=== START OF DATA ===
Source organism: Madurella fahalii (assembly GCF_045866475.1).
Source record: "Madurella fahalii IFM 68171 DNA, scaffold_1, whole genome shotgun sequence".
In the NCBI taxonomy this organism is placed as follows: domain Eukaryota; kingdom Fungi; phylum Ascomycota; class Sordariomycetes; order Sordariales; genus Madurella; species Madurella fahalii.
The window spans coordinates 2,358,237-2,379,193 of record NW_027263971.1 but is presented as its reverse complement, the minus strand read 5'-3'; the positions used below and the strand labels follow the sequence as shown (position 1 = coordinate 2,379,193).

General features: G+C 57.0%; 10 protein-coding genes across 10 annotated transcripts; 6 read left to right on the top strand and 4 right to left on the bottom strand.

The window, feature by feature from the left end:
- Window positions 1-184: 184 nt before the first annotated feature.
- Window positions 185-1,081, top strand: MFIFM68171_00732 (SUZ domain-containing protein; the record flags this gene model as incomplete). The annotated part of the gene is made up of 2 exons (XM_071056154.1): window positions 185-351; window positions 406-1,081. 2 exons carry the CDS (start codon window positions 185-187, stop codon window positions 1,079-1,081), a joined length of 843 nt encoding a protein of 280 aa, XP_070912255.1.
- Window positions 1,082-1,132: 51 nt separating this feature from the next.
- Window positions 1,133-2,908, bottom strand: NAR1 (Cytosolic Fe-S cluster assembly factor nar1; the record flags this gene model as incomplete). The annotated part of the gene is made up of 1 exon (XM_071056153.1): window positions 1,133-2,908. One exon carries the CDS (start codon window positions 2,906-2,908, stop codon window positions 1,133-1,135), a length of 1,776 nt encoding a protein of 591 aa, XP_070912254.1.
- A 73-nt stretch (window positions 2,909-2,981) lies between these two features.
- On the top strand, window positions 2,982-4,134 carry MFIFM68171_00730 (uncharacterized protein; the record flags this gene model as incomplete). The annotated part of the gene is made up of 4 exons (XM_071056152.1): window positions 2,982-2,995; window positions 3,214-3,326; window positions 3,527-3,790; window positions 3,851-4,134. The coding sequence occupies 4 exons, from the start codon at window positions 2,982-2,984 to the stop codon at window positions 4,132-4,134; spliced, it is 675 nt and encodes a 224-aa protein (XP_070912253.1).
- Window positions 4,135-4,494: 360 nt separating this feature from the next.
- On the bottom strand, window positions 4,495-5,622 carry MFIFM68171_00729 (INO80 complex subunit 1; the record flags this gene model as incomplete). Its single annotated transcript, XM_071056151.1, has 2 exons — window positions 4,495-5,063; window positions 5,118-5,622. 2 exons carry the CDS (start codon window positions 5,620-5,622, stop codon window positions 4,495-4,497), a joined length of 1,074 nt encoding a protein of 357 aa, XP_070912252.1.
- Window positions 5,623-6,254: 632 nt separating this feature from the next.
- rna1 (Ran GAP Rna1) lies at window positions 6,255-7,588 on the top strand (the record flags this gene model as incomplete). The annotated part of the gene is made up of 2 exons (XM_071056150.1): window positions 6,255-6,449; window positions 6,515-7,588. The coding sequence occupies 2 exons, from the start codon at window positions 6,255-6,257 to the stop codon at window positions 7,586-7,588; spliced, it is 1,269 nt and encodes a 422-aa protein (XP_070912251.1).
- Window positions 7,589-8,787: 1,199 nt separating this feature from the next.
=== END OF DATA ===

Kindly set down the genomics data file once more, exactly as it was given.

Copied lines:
Source organism: Madurella fahalii (assembly GCF_045866475.1).
Source record: "Madurella fahalii IFM 68171 DNA, scaffold_1, whole genome shotgun sequence".
In the NCBI taxonomy this organism is placed as follows: domain Eukaryota; kingdom Fungi; phylum Ascomycota; class Sordariomycetes; order Sordariales; genus Madurella; species Madurella fahalii.
The window spans coordinates 2,358,237-2,379,193 of record NW_027263971.1 but is presented as its reverse complement, the minus strand read 5'-3'; the positions used below and the strand labels follow the sequence as shown (position 1 = coordinate 2,379,193).

General features: G+C 57.0%; 10 protein-coding genes across 10 annotated transcripts; 6 read left to right on the top strand and 4 right to left on the bottom strand.

The window, feature by feature from the left end:
- Window positions 1-184: 184 nt before the first annotated feature.
- Window positions 185-1,081, top strand: MFIFM68171_00732 (SUZ domain-containing protein; the record flags this gene model as incomplete). The annotated part of the gene is made up of 2 exons (XM_071056154.1): window positions 185-351; window positions 406-1,081. 2 exons carry the CDS (start codon window positions 185-187, stop codon window positions 1,079-1,081), a joined length of 843 nt encoding a protein of 280 aa, XP_070912255.1.
- Window positions 1,082-1,132: 51 nt separating this feature from the next.
- Window positions 1,133-2,908, bottom strand: NAR1 (Cytosolic Fe-S cluster assembly factor nar1; the record flags this gene model as incomplete). The annotated part of the gene is made up of 1 exon (XM_071056153.1): window positions 1,133-2,908. One exon carries the CDS (start codon window positions 2,906-2,908, stop codon window positions 1,133-1,135), a length of 1,776 nt encoding a protein of 591 aa, XP_070912254.1.
- A 73-nt stretch (window positions 2,909-2,981) lies between these two features.
- On the top strand, window positions 2,982-4,134 carry MFIFM68171_00730 (uncharacterized protein; the record flags this gene model as incomplete). The annotated part of the gene is made up of 4 exons (XM_071056152.1): window positions 2,982-2,995; window positions 3,214-3,326; window positions 3,527-3,790; window positions 3,851-4,134. The coding sequence occupies 4 exons, from the start codon at window positions 2,982-2,984 to the stop codon at window positions 4,132-4,134; spliced, it is 675 nt and encodes a 224-aa protein (XP_070912253.1).
- Window positions 4,135-4,494: 360 nt separating this feature from the next.
- On the bottom strand, window positions 4,495-5,622 carry MFIFM68171_00729 (INO80 complex subunit 1; the record flags this gene model as incomplete). Its single annotated transcript, XM_071056151.1, has 2 exons — window positions 4,495-5,063; window positions 5,118-5,622. 2 exons carry the CDS (start codon window positions 5,620-5,622, stop codon window positions 4,495-4,497), a joined length of 1,074 nt encoding a protein of 357 aa, XP_070912252.1.
- Window positions 5,623-6,254: 632 nt separating this feature from the next.
- rna1 (Ran GAP Rna1) lies at window positions 6,255-7,588 on the top strand (the record flags this gene model as incomplete). The annotated part of the gene is made up of 2 exons (XM_071056150.1): window positions 6,255-6,449; window positions 6,515-7,588. The coding sequence occupies 2 exons, from the start codon at window positions 6,255-6,257 to the stop codon at window positions 7,586-7,588; spliced, it is 1,269 nt and encodes a 422-aa protein (XP_070912251.1).
- Window positions 7,589-8,787: 1,199 nt separating this feature from the next.